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BEng (Honours) Mechanical Engineering Technology

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BEng (Honours) Mechanical Engineering Technology

Degree apprenticeship

Students in protective clothing working with machineryThis degree apprenticeship will give you the understanding of mechanical engineering technology to progress as a product design and development engineer in a range of sectors.


How does the degree apprenticeship work?

You study a university course alongside 30+ hours of employment a week – so you'll need a relevant job role before you apply. The combination of the course and the job has to meet a national ‘apprenticeship standard’ – in this case the Product Design and Development Engineer. So you get to study for a recognised qualification, while earning a salary and having no student fees to pay.

Our next start date for this course will be in Autumn 2022

The course normally takes 3 and a half years part-time, followed by an endpoint assessment which you'll complete within 6 months.


 

1. Course summary

  • Develop your qualifications to degree-level to help you progress your career further.
  • Further your knowledge of engineering principles and apply your learning on the job.
  • Design creative and innovative solutions and devices using modern technology.

There’s a demand for engineers who can combine a sound knowledge of engineering applications with the ability to apply engineering techniques, and to develop, test and maintain them. The EEF ‘Skills for Growth’ report says there’s a shortfall of 20,000 graduates a year, so this is an ideal time to gain this qualification and accreditation from the Institution of Mechanical Engineers.

The course is suitable to a range of applicants from school leavers just starting their engineering career with an apprenticeship to more experienced employees looking to top-up current qualifications, such as ONC or HNC, to degree level.


 

2. How you learn

As well as expanding your understanding of mechanical engineering, you’re encouraged to specialise in an area that interests you, and to undertake active projects within the workplace. You’ll also gain the professional and personal skills you need to progress your career within industry and commercial engineering enterprises. You'll apply academic knowledge gained to the workplace in ways specific your role to develop the range of knowledge, skills and behaviours specified in the apprenticeship standard.

You learn through

  • part-time study at Sheffield Hallam
  • workplace learning
  • exams
  • coursework
  • project reports
  • portfolio work


 

3. Where you'll study

You'll study at our City Campus, in modern teaching labs with state of the art testing and analysis equipment and cutting edge software which you'll use throughout your study.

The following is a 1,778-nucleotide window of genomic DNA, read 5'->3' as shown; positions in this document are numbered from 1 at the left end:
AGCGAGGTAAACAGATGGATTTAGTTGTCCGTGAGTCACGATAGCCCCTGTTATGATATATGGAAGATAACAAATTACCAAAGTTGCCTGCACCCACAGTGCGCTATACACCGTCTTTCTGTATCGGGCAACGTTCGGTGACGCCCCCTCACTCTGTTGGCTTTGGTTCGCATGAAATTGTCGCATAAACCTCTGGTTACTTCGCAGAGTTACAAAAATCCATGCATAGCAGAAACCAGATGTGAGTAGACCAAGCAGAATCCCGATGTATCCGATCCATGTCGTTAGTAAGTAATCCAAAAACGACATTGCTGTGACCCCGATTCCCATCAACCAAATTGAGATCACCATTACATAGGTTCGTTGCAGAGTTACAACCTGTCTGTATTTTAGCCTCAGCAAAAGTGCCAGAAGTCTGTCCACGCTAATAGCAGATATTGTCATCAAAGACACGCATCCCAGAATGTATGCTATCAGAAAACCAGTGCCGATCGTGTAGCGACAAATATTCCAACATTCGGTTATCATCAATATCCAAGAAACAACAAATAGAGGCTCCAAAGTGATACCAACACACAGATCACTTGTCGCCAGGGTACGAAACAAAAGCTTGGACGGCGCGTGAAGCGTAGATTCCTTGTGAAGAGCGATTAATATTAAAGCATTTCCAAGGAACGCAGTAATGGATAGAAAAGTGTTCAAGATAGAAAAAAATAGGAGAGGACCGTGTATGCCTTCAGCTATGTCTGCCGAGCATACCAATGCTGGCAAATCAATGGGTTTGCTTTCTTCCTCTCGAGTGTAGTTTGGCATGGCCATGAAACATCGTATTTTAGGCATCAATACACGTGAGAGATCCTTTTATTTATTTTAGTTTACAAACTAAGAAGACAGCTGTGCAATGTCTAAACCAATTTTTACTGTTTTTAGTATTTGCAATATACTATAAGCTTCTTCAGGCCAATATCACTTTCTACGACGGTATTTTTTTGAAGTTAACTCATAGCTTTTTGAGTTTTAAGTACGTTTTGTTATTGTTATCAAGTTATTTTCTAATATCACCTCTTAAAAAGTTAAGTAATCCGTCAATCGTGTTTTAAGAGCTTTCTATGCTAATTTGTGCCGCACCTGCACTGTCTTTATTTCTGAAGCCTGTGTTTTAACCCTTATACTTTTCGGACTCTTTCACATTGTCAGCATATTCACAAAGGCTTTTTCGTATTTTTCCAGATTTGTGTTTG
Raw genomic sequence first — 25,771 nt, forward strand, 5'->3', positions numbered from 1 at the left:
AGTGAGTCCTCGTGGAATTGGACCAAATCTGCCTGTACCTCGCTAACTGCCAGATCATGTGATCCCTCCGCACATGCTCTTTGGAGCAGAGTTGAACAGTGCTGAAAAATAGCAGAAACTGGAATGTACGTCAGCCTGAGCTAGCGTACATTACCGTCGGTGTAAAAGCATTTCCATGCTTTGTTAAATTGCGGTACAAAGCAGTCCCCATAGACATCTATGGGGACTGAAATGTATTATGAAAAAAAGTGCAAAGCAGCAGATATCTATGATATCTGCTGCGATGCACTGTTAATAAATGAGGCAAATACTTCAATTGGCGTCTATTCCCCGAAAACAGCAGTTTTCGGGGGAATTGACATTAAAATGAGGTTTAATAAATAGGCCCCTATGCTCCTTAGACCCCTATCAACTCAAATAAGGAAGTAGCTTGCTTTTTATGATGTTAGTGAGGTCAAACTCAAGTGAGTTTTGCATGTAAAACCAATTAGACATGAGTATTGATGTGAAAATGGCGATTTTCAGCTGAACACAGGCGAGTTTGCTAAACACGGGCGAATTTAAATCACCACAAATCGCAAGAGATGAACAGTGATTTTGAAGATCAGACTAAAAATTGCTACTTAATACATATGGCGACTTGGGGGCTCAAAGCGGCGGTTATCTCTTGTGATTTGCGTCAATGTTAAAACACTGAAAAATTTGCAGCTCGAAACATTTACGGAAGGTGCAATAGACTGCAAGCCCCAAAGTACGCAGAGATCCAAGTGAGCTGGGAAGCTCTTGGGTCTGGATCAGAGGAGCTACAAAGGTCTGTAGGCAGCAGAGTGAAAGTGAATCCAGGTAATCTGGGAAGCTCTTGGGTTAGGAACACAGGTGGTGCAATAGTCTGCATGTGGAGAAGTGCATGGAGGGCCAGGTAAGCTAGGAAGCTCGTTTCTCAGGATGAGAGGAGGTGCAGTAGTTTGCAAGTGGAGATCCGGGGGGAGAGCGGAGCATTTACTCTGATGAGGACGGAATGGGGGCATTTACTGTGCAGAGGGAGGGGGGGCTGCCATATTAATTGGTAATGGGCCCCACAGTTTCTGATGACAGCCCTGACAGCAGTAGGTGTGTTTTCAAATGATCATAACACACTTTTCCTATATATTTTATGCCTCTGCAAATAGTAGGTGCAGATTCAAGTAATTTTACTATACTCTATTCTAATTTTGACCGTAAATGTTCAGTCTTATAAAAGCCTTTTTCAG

4. Entry requirements

You need a job role to accompany your apprenticeship course

This has to be 30+ hours a week of employment in a relevant job role – and you would need your employer to agree to fund your course, either through government co-funding or the apprenticeship levy. You must also have the right to Abode in the UK.

You normally need qualifications as well

Typically you will need 112 UCAS points.

This must include at least 64 points from two A levels or equivalent BTEC National qualifications to include mathematics or a mathematics-based subject to at least AS level. For example:
• BBC at A Level including mathematics or a mathematics-based subject plus at least one other from physics, physical science, engineering science, computer science, technology, chemistry or other science or technology subject. 
• DMM in BTEC Extended Diploma in a science or technology-based subject (including passes in mathematics and two other science or technology-based modules)
• A combination of qualifications which must include mathematics or a mathematics-based subject

GCSE
• English Language at grade C or 4
• Maths at grade C or 4

Considerations will be given, under the discretion of the course leader, for applicants with appropriate work experience, through SHU's RPL process. Apprentices who RPL either English Language or Maths GCSEs at grade 4 or above will be required to gain this/these formal qualification/s before prior to taking the End-Point Assessment.




5. Modules

Students will study 120 credits per year for Levels 4 and 5 (first and second year). Level 6 will be delivered over 1.5 years, with the taught modules delivered within Year 3 and the remaining 6 months dedicated to the final year engineering project, which is 40 credits).


Year 1 • engineering principles • materials and manufacturing engineering • design and CAD • engineering mathematics and statistics • ethical engineering practice (work-based learning) • investigative project for apprentices (work-based learning) • 
Year 2 • statics and dynamics for apprentices • thermofluids for apprentices • control and automation • developing an engineering portfolio • engineering business management for apprentices (work-based learning) • applied project for apprentice (work-based learning) • 
Year 3 • advances in engineering • design evaluation • computational engineering • engineering ops and lean • engineering project & portfolio (40 credits, work-based learning) • 




6. Fees and funding

You'll need an employer who can support your application – funding your course through government co-funding or the apprenticeship levy.

Funding options for employers.



How do I apply?

If you're already employed and your employer is willing to support your application, here's the application form you fill out together.

If you don't have an employer who can support you yet, here's how you can look for opportunities.

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